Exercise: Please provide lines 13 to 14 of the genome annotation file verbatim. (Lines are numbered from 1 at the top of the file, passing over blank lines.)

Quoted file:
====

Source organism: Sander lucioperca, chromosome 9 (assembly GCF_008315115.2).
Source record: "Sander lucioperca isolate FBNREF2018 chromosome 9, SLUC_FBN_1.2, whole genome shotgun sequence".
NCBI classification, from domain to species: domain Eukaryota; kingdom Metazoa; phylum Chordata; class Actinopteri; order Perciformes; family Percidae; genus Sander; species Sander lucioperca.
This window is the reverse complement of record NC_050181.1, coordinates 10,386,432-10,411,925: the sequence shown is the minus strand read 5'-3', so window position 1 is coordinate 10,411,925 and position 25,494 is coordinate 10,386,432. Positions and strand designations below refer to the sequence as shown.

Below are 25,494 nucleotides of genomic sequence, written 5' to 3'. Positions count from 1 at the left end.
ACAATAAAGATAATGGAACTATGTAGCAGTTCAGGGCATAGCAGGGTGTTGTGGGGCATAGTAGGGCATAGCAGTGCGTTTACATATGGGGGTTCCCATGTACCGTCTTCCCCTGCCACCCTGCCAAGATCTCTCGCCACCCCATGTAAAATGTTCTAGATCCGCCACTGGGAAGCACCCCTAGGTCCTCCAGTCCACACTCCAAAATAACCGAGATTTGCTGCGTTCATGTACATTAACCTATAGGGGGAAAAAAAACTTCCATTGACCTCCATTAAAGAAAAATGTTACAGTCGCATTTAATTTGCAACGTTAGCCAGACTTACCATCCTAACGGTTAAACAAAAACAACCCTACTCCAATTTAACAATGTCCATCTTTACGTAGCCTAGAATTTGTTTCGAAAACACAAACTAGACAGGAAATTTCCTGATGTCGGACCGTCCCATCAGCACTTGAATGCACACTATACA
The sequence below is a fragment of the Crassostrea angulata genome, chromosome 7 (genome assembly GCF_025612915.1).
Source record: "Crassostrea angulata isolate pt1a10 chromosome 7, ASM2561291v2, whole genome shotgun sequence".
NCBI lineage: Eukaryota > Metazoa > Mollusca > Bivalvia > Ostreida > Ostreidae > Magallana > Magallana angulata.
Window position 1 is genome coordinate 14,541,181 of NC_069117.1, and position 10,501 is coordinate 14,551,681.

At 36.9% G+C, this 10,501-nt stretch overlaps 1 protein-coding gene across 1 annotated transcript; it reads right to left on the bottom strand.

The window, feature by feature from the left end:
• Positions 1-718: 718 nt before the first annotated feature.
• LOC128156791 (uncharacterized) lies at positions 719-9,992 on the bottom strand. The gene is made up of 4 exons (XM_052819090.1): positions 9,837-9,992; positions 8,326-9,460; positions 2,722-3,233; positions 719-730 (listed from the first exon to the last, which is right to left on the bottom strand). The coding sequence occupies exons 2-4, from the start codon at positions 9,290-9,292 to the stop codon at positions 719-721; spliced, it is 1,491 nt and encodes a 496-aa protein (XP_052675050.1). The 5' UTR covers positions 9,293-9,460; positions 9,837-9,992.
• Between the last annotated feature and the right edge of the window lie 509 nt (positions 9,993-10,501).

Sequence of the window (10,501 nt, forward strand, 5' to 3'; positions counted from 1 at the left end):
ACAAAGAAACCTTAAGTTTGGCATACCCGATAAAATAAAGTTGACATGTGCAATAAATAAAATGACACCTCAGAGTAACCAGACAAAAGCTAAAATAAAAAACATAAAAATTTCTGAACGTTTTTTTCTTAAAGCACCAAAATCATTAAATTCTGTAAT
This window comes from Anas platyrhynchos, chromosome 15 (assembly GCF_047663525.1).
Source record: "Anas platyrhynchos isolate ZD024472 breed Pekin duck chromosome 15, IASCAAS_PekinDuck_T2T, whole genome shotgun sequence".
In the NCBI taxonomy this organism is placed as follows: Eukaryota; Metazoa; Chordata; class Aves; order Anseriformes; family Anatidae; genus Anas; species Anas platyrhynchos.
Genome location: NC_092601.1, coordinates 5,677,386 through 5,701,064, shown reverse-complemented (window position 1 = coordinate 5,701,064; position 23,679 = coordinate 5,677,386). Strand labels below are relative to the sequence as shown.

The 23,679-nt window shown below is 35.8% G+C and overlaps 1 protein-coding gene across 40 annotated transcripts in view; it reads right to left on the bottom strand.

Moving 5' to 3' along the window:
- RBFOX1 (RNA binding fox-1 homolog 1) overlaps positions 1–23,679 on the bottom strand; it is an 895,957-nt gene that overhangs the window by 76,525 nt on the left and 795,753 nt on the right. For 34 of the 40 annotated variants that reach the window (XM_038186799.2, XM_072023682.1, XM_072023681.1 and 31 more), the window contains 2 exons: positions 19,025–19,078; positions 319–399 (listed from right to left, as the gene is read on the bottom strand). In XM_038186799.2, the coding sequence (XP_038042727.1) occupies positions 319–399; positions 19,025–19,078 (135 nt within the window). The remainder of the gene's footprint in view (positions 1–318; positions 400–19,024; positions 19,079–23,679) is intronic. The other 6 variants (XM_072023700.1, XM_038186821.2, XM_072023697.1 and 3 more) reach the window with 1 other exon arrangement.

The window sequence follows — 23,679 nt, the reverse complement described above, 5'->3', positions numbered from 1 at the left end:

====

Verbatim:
• Positions 1-718: 718 nt before the first annotated feature.
• LOC128156791 (uncharacterized) lies at positions 719-9,992 on the bottom strand. The gene is made up of 4 exons (XM_052819090.1): positions 9,837-9,992; positions 8,326-9,460; positions 2,722-3,233; positions 719-730 (listed from the first exon to the last, which is right to left on the bottom strand). The coding sequence occupies exons 2-4, from the start codon at positions 9,290-9,292 to the stop codon at positions 719-721; spliced, it is 1,491 nt and encodes a 496-aa protein (XP_052675050.1). The 5' UTR covers positions 9,293-9,460; positions 9,837-9,992.